University of Pennsylvania
The unifying theme for our lab is the study of neuronal dynamics. Historically, our lab has been interested in neuronal mechanisms of anesthesia. Anesthetics have been indispensable for medicine for over 100 years, but the mechanisms through which these drugs act in order to produce a state of unconsciousness remain mysterious. Questions concerning neuronal mechanisms of anesthesia are very closely related to perhaps the most profound question in neuroscience: What is the relationship between brain activity and conscious subjective experience? Our lab is specifically interested in two related questions. The first question is: What are the properties of neuronal activity that distinguish the conscious from the unconscious state. We proposed a novel theory that in order to be able to respond to a stimulus — a sine qua non of consciousness — stability of brain dynamics must be tightly controlled. The brain is never silent, even in the state of deep anesthesia the brain continues to generate complex spontaneous patterns of activity. A stimulus, therefore, acts as a perturbation to this ongoing dynamics. If the dynamics of the brain were too stable, any perturbation will quickly dampen. Conversely, if the dynamics were too unstable, then any perturbation would grow without bound. From this simple intuition it follows that, in order to be able to consciously perceive a stimulus, the dynamics must be precisely balanced between the stable and the unstable regime.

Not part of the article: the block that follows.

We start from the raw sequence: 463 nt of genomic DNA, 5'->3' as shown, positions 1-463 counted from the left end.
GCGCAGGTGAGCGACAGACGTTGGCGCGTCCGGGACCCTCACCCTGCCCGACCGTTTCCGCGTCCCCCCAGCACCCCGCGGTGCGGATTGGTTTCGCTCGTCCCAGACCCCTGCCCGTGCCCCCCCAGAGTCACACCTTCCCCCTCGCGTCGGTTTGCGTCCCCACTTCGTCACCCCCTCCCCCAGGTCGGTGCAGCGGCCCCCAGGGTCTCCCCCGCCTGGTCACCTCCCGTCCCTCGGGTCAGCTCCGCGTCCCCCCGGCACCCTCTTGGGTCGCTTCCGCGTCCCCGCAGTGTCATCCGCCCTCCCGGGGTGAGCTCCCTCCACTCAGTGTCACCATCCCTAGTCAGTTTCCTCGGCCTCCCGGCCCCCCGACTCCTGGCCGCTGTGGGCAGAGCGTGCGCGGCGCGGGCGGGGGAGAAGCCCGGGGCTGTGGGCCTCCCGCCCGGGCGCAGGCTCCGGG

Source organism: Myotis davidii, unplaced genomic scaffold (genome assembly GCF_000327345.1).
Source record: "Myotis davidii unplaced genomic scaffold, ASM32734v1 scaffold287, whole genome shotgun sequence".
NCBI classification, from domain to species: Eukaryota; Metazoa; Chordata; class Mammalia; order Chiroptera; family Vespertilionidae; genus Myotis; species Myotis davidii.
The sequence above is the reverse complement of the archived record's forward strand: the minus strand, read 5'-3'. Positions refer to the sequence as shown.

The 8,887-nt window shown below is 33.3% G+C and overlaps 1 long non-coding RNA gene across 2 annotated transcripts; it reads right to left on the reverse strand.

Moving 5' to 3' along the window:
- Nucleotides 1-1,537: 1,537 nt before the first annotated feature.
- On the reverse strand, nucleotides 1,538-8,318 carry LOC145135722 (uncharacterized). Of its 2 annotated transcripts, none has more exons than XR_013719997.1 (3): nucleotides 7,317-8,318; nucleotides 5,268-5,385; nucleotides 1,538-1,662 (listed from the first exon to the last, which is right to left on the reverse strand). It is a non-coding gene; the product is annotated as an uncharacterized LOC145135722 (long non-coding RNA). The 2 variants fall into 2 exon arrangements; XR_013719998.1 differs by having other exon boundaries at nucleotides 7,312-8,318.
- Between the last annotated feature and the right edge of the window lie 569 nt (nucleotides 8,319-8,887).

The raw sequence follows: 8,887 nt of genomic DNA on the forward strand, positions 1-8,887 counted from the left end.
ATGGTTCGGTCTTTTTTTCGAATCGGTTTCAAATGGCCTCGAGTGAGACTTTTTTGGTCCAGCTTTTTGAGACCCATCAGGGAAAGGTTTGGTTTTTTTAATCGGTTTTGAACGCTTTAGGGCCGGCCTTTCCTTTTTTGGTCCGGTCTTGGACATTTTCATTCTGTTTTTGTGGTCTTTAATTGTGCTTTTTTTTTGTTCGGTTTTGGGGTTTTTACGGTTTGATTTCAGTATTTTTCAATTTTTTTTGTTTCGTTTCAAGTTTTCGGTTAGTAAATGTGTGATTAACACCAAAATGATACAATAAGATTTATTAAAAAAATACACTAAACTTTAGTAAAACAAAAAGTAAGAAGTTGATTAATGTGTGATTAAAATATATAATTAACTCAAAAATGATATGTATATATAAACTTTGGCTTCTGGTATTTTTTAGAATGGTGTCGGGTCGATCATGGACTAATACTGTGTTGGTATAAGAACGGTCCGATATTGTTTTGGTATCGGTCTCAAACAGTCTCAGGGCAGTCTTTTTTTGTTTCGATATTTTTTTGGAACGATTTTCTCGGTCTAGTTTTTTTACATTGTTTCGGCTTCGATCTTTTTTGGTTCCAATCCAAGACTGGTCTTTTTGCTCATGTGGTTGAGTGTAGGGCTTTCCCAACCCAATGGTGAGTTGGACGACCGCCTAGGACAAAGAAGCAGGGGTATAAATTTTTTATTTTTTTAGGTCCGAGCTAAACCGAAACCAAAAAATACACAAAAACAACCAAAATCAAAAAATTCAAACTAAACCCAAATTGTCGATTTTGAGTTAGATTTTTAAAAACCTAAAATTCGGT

A related, but distinct question is how is the brain able to recover consciousness after its activity has been profoundly disrupted by anesthetics? We have demonstrated that en route to recovery from deep anesthesia, the brain traversed through several discrete transiently stabilized activity patterns. The transitions among these patterns are highly structured such that certain activity patterns form hubs arrival into which are a pre-requisite for further recovery. While, the stabilization of activity patterns greatly shrinks the “activity space”, the structured transitions among them form a dynamical scaffold that gives rise to boot sequence which ultimately allows recovery of consciousness to occur on a physiological time scale.
A more recent approach in our lab is to model neuronal dynamics outside of the context of anesthesia. A technological revolution has enabled massively parallel recordings of neuronal activity using high density electrodes and imaging techniques. Yet, the theoretical approaches needed to extract meaningful information from such complex datasets is critically lacking. Motivated by statistical mechanics approaches we developed a modeling approach for extracting dynamical structures from multivariate, nonlinear, and noisy recordings of neuronal activity. We validated the predictions of this modeling approach using published datasets of whole brain imaging in nematode C. elegans. Using this approach, we can predict when the nematode will switch direction of locomotion. Remarkably, the predictions of the model of macroscopic dynamics are valid despite consistent individual differences in the patterns of activation of individual identified neurons during execution of the same locomotor behavior in genetically identical worms. This suggests that one cannot necessarily expect biophysically realistic models of the nervous systems to be generalizable across individuals. Rather, this observation points to the fact that evolutionary constraints operate at the level of macroscopic dynamics which assure that an adequate behavioral is implemented. We are exploring the consequences of this hypothesis by training artificial neuronal networks on a variety of behavioral tasks and are studying the relationship between network dynamics and task demands.
A pizza lunch will be served.